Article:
As expansive as the amount of information available via the internet is, sometimes the most valuable information is what cannot be found. This is increasingly the case as some governments and private citizens are trying to limit what can be easily discovered online, reflected in a growing body of so-called Right to Be Forgotten (RTBF) legislation. The RTBF refers to the removal of content from either search engine indexes or even the entire internet so that it is not readily accessible to end users.
While the concept emerged out of a European legal tradition that favors the privacy of non-public individuals, in practice it has led to the censorship of information relevant to the public interest. It has endangered press freedom by leading to the removal of news articles, and it has hindered media development by erasing content from the digital public record.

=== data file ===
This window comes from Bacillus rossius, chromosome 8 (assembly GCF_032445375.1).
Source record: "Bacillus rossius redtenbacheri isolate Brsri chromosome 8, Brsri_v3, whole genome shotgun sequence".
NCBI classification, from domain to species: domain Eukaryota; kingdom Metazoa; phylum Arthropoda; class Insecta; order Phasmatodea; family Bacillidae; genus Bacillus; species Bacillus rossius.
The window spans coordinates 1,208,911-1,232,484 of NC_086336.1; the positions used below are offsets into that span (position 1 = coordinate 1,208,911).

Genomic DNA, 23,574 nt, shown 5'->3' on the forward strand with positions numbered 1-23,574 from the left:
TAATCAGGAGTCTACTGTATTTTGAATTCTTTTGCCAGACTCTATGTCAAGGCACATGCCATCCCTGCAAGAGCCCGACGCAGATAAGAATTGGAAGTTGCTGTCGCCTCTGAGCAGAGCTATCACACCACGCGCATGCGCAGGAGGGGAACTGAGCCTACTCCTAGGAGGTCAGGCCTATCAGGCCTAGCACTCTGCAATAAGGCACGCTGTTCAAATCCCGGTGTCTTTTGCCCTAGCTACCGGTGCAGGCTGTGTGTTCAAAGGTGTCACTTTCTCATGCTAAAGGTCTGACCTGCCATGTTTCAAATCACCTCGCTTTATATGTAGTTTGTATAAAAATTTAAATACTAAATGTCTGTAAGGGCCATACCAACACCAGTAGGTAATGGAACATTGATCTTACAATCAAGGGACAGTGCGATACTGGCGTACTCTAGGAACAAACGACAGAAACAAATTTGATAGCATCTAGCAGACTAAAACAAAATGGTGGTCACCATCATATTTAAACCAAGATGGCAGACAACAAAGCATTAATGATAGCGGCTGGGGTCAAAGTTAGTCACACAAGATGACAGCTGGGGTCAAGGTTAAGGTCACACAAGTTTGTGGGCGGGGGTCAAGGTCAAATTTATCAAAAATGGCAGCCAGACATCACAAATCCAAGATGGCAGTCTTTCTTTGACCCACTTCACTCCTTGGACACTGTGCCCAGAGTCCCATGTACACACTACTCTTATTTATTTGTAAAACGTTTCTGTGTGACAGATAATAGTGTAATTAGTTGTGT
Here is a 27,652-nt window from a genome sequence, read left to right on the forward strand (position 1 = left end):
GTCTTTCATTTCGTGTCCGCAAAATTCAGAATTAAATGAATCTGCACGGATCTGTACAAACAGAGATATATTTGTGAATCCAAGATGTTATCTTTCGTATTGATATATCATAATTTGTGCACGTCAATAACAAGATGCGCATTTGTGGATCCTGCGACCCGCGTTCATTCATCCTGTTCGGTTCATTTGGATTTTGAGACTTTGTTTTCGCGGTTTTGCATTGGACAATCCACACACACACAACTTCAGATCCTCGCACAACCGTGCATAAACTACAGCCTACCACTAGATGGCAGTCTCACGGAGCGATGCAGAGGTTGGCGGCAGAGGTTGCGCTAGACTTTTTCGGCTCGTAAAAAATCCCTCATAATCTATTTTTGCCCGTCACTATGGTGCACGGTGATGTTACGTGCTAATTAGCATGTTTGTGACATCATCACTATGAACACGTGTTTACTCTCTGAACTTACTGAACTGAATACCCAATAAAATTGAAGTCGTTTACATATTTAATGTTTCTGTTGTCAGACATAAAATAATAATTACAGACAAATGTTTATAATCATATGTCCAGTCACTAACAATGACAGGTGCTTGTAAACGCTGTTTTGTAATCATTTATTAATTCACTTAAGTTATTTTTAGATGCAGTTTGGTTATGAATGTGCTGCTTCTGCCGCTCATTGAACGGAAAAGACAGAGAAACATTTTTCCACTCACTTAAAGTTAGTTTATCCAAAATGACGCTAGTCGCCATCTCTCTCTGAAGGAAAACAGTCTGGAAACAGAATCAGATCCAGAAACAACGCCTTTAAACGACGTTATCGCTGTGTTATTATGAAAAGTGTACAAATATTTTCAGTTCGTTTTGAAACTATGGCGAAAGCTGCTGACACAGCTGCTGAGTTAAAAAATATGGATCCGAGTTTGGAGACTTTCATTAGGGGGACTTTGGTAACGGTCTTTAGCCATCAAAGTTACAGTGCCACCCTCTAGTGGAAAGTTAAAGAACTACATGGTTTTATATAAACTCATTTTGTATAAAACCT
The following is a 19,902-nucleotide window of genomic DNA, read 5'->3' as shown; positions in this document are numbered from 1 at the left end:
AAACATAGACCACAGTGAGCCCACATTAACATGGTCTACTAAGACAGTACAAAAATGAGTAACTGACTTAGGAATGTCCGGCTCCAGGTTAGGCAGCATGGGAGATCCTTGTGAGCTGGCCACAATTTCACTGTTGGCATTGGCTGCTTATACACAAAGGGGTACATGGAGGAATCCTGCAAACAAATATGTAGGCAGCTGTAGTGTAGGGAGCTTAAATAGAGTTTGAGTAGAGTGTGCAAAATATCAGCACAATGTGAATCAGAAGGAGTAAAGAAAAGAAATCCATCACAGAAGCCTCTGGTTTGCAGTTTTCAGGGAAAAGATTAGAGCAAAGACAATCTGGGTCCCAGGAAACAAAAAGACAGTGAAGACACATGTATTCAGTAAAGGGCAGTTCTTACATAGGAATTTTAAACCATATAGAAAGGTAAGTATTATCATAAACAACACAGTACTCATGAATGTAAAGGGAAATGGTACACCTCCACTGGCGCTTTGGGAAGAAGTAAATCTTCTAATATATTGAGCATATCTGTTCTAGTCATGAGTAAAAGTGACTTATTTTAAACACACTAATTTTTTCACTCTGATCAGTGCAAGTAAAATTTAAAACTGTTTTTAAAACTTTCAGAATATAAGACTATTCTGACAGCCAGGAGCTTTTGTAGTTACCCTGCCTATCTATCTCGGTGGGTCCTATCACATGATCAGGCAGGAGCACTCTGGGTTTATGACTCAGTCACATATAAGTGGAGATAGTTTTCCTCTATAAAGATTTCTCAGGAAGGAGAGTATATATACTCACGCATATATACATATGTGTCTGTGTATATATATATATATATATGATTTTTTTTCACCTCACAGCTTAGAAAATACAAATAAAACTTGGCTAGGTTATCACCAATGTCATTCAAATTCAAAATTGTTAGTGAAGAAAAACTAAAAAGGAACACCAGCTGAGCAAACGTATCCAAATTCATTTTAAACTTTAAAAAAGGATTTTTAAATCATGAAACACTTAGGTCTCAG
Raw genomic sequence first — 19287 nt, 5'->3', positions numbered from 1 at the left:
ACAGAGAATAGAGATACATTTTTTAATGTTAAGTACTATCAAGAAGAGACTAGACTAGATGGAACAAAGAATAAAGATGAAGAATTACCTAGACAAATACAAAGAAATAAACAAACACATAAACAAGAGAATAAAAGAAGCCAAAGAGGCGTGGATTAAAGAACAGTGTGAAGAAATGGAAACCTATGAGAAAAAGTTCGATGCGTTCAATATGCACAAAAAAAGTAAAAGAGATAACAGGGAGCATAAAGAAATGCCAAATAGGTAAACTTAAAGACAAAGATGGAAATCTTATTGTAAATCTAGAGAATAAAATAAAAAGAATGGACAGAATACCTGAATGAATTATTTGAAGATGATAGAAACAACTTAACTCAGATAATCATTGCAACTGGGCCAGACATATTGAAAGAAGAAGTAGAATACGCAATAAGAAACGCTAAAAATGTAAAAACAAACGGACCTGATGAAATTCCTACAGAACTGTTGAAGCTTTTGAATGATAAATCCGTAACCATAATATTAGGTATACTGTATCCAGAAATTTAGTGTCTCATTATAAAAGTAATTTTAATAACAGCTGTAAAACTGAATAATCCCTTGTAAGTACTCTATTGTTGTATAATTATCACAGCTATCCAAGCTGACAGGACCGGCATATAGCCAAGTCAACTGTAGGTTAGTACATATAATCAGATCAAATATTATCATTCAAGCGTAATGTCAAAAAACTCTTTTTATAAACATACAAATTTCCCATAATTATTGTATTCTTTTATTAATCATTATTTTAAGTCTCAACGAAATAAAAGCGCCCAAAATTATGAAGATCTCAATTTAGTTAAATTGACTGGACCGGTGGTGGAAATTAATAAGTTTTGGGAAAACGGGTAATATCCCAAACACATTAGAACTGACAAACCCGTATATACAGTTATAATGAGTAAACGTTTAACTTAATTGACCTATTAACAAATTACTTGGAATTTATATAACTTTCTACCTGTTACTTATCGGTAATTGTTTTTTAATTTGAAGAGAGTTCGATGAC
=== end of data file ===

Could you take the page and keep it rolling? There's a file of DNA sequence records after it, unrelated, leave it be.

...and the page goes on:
A new CIMA report by Michael Oghia examines how RTBF legislation is rapidly developing at a time when freedom of expression online is increasingly circumscribed, and governments are finding new ways to stifle dissent and press freedom. He argues that new rationales for censorship have developed in the digital age, and the RTBF is one of the principal legal tools being adopted by those who seek to control information, thereby posing a significant challenge to media freedom.